For the past several weeks and months we have been hearing a lot about the problems caused by substance abuse and addiction. The people that have died, the bizarre and sometimes offensive behavior, and those having legal and professional issues seem to be in the news. We hear and talk about them but rarely hear and talk about those that have had success in recovery from substance abuse. Substance abuse treatment works.
Here is one person’s story:
He was 17 and had a good life. He loved school, sports, church, fishing, hunting, and most of all his family. He loved life and all it brought to him. Then shortly before high school graduation his world changed. His mother died in an auto accident, he was driving. The trauma, grief and guilt were so overwhelming. Within a month he drank alcohol for the first time and it brought the relief he was seeking. Finally he could cope with life again, just have a drink.
College started in the fall and his drinking increased. Alcohol helped him cope with the change and it took away the pain he was feeling. When he went home for winter break he again experienced the unexpected. His father died of a heart attack as he was giving him CPR in the family home. The emotions were extreme and confusing. Alcohol was there to help.
He moved back to the family home to live with his sisters so they would be able to live as a family. The effects of emotional pain, grief, trauma, and guilt led to the experimentation with marijuana. It was great! The pain would go away, for while.
For the next decades this is how he dealt with life’s complications, with alcohol and drugs. Even though he was able to complete college, hold down jobs, get married, have children the emotions that come with trauma and loss were never addressed. He was living an unhealthy life filled with lies, deceptions, alcohol, drugs, shame and guilt.
After 27 years of using unhealthy coping skills, drugs and alcohol, and denial that he needed help he accepted the family support and encouragement (ultimatum) to get that help. Dealing with the issues in his life was now to take a different course.
Changing course in his life included going to an outpatient treatment program for his substance abuse. He accepted that he did not want alcohol and drugs to dictate his feelings and behavior. For the 6 months in outpatient treatment he received the understanding, guidance and support that he needed. He started to network with others and participated in support groups. He changed his course in life.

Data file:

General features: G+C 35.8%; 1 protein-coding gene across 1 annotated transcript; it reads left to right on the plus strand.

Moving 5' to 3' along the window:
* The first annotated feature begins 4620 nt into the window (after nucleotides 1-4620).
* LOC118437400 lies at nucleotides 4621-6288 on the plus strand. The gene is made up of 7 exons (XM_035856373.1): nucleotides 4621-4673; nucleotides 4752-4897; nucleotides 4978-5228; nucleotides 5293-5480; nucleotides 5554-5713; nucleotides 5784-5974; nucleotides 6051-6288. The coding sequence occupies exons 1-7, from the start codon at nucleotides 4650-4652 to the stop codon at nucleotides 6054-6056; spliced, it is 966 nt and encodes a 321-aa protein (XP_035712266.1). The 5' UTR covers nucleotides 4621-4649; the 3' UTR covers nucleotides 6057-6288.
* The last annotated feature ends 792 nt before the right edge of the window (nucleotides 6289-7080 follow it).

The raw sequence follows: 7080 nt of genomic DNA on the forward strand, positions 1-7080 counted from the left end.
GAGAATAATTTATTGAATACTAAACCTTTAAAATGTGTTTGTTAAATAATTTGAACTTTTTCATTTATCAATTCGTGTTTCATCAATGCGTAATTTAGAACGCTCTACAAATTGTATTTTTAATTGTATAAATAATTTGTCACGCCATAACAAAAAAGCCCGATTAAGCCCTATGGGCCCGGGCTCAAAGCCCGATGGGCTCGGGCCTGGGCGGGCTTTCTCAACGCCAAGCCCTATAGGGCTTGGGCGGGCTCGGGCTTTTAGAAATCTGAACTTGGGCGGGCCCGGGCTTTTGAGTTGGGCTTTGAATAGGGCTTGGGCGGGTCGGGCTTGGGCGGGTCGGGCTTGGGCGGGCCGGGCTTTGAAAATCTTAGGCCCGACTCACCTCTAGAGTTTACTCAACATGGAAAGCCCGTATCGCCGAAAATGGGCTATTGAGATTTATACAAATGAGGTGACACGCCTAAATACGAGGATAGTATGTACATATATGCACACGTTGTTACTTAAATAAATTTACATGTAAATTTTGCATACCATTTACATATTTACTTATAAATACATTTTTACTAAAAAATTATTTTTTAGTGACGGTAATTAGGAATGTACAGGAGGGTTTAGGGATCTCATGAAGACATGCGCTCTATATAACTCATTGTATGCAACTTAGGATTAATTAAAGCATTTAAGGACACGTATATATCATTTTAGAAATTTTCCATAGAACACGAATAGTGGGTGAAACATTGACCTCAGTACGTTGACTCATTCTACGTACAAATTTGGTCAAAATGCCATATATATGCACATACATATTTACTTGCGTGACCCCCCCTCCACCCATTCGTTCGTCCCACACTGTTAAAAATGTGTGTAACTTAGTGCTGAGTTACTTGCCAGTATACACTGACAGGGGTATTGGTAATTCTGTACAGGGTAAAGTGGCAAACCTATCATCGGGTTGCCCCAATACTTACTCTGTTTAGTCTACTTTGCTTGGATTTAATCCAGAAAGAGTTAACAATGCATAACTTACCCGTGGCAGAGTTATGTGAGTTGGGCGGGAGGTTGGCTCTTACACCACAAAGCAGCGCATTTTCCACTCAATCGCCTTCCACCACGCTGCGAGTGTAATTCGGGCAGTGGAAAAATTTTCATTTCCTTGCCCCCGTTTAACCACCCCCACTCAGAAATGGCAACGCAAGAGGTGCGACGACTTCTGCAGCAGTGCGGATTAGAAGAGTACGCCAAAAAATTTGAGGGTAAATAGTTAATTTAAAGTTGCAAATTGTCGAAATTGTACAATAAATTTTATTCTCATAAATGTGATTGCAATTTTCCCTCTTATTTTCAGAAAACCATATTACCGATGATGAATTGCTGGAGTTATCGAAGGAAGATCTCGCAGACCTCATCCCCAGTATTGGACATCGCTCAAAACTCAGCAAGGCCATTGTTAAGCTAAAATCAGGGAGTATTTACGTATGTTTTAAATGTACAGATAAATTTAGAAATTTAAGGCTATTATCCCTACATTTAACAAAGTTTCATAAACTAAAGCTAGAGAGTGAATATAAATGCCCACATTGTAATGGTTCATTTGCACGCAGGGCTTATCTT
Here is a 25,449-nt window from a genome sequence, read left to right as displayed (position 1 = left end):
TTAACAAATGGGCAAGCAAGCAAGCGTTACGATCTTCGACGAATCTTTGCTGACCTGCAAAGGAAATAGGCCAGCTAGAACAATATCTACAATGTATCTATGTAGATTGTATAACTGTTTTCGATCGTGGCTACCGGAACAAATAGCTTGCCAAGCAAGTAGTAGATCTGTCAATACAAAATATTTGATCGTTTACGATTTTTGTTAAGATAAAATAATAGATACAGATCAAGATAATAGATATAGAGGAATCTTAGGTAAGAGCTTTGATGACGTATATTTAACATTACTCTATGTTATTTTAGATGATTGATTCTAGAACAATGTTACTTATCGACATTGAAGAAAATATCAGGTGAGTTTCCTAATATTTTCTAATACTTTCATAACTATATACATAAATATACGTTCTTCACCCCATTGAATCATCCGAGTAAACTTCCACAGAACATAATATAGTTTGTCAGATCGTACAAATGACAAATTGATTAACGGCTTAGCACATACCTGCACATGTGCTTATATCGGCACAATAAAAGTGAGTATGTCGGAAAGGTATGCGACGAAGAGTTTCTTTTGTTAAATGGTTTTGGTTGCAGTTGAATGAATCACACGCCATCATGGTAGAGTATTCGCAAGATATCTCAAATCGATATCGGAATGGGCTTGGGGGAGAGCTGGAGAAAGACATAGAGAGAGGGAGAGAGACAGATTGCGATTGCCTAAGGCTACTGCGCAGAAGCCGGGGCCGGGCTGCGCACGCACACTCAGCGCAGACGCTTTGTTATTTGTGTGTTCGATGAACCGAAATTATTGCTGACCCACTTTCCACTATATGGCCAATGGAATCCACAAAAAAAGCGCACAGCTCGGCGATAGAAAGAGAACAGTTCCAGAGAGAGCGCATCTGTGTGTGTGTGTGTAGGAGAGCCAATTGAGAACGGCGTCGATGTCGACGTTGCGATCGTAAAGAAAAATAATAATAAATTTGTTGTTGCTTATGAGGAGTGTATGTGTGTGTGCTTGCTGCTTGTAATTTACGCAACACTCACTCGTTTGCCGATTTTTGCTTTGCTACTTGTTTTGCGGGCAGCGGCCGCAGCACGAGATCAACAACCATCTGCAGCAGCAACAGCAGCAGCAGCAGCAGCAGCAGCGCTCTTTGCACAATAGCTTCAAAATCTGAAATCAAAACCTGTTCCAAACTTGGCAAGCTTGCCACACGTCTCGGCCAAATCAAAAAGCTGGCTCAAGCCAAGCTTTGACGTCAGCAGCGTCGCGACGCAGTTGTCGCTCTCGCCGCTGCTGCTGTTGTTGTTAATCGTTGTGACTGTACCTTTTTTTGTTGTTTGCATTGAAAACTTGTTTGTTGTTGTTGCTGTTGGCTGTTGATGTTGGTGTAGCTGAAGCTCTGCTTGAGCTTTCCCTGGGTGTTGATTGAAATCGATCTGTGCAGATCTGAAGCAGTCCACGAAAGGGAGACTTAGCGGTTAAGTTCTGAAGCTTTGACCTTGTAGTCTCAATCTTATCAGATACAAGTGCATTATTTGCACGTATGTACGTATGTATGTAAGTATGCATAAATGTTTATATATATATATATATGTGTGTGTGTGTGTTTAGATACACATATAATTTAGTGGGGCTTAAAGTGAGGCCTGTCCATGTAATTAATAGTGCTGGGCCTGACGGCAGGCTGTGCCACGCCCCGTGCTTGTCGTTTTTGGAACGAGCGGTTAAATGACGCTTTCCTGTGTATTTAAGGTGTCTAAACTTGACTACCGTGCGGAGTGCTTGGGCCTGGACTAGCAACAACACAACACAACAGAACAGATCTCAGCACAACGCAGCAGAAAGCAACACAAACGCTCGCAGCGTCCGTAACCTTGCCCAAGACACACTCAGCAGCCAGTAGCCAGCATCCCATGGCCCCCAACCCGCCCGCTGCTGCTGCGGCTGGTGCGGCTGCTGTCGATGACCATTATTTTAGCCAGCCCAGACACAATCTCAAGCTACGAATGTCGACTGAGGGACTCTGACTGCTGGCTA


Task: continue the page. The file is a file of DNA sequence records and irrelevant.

He will be the first to tell you that change is not easy and not everything gets better quickly. He will tell you that if you can be honest, open-minded, and willing, life does get much better. Recovery is a process not an event, some things change quickly and others need more work. His life continues to evolve by doing so. It has been seventeen years since entering that treatment program and by getting the counseling and using the recovery tools, he has not used alcohol or drugs since. He feels life is great again. Treatment works! Recovery saved his life.
This is my story, a true story of life and the story of changing course. I am Gary Nelson a person in long term recovery since 1997. I accepted help in dealing with the unexpected events in life, facing the addiction and co-occurring issues. I now again love life and all it brings to me, the outdoors, golf, church, time with friends, and helping others seeking recovery. I am a sober husband, dad and Papa. There’s nothing better than that! There are approximately 23 million other people with long term recovery in the United States today. We are the anonymous people, your neighbors, employers, your healthcare workers, and your friends.
Substance abuse treatment today includes addressing co-occurring issues in life. These may include mental health issues of depression or anxiety, relationship issues, or additional behavioral addictions. Research has provided an understanding of why the disease is so destructive to our brain and how miraculous the healing process is. For more information on the disease of addiction go to: http://www.drugabuse.gov/ http://www.samhsa.gov/
Gary Nelson, CCDP